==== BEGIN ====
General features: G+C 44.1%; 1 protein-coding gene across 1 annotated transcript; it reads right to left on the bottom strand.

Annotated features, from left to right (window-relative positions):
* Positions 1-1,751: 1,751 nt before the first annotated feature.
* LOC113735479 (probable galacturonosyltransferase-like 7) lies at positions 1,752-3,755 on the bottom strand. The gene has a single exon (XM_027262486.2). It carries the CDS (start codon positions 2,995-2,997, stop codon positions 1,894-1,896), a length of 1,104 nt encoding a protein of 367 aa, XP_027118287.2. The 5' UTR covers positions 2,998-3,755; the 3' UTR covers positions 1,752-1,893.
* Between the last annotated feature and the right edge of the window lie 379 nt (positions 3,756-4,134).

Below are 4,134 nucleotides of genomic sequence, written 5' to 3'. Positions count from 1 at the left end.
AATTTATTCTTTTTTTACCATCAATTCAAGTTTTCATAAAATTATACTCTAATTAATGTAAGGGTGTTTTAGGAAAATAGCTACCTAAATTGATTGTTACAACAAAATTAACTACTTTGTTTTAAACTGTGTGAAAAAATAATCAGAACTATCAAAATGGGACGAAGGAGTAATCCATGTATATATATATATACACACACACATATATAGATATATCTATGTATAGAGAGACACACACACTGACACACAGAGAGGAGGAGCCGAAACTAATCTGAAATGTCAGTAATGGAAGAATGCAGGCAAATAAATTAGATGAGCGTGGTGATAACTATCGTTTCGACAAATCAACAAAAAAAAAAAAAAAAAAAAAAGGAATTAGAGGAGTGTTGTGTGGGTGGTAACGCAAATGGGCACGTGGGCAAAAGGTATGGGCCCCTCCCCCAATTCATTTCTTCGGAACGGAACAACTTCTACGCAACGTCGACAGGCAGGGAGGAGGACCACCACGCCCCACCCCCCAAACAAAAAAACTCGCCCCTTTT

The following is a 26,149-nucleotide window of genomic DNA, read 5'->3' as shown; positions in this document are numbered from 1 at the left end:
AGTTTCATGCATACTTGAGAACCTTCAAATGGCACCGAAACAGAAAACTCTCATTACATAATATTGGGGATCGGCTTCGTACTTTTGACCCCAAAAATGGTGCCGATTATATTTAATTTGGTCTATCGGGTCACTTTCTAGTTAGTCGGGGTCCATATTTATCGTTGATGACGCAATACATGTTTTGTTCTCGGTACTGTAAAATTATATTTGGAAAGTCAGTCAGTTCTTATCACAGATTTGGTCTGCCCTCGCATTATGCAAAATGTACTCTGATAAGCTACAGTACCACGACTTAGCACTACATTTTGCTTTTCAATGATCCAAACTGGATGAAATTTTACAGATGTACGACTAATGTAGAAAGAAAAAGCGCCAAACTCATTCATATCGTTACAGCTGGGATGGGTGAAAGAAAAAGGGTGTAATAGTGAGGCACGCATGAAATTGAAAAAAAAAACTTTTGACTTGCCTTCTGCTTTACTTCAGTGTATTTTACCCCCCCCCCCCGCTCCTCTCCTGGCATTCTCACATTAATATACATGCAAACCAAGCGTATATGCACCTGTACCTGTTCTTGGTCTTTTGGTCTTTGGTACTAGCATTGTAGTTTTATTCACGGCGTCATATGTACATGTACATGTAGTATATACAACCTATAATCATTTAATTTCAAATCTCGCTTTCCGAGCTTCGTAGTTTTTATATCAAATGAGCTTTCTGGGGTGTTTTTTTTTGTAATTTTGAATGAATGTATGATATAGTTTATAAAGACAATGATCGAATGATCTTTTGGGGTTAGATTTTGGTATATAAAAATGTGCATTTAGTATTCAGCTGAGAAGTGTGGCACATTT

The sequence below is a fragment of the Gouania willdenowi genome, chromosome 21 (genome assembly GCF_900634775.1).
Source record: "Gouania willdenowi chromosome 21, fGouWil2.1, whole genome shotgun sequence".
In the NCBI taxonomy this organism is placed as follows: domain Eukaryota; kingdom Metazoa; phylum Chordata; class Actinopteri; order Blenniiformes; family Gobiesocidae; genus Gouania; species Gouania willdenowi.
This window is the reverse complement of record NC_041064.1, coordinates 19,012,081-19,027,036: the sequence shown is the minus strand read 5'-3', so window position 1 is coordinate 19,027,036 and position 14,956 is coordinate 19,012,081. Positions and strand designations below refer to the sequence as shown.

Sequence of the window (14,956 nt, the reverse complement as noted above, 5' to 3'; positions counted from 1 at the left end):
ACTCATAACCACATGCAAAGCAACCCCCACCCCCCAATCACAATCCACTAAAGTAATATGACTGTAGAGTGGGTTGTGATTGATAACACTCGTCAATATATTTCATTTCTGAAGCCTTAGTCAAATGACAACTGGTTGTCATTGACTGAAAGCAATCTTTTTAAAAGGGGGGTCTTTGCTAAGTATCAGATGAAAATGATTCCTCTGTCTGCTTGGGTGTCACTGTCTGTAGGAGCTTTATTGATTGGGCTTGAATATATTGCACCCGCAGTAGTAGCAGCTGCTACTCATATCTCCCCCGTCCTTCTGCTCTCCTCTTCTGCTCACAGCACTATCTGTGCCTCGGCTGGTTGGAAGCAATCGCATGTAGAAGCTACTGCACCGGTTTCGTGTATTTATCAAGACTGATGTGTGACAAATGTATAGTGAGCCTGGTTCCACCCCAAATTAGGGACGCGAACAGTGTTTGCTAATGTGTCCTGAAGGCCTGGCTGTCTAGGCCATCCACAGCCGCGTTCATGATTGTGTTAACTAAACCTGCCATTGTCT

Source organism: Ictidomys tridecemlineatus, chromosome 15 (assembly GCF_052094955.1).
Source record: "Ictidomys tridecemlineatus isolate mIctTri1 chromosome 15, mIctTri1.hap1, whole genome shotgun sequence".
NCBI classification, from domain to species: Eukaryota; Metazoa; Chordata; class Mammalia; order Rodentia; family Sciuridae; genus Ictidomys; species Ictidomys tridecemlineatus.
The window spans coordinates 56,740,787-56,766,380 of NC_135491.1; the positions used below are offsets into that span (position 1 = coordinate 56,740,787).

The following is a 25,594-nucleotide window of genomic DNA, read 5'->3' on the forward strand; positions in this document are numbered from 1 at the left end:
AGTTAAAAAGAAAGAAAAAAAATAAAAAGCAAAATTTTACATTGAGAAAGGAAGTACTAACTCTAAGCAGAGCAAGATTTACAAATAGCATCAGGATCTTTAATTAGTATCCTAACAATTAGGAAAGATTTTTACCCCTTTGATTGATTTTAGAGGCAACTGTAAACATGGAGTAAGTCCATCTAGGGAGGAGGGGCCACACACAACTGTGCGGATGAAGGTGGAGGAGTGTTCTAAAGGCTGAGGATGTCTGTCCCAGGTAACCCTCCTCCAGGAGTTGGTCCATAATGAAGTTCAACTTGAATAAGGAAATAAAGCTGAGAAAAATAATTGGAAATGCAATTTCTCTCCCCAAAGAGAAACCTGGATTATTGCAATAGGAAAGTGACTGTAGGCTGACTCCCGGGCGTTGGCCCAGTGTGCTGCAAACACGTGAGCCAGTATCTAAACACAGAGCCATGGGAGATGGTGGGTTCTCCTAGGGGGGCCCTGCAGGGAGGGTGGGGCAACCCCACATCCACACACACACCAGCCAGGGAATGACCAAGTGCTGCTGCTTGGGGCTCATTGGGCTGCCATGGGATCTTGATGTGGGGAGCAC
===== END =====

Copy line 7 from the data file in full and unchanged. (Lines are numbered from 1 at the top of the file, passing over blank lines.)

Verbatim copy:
AATTTATTCTTTTTTTACCATCAATTCAAGTTTTCATAAAATTATACTCTAATTAATGTAAGGGTGTTTTAGGAAAATAGCTACCTAAATTGATTGTTACAACAAAATTAACTACTTTGTTTTAAACTGTGTGAAAAAATAATCAGAACTATCAAAATGGGACGAAGGAGTAATCCATGTATATATATATATACACACACACATATATAGATATATCTATGTATAGAGAGACACACACACTGACACACAGAGAGGAGGAGCCGAAACTAATCTGAAATGTCAGTAATGGAAGAATGCAGGCAAATAAATTAGATGAGCGTGGTGATAACTATCGTTTCGACAAATCAACAAAAAAAAAAAAAAAAAAAAAAGGAATTAGAGGAGTGTTGTGTGGGTGGTAACGCAAATGGGCACGTGGGCAAAAGGTATGGGCCCCTCCCCCAATTCATTTCTTCGGAACGGAACAACTTCTACGCAACGTCGACAGGCAGGGAGGAGGACCACCACGCCCCACCCCCCAAACAAAAAAACTCGCCCCTTTT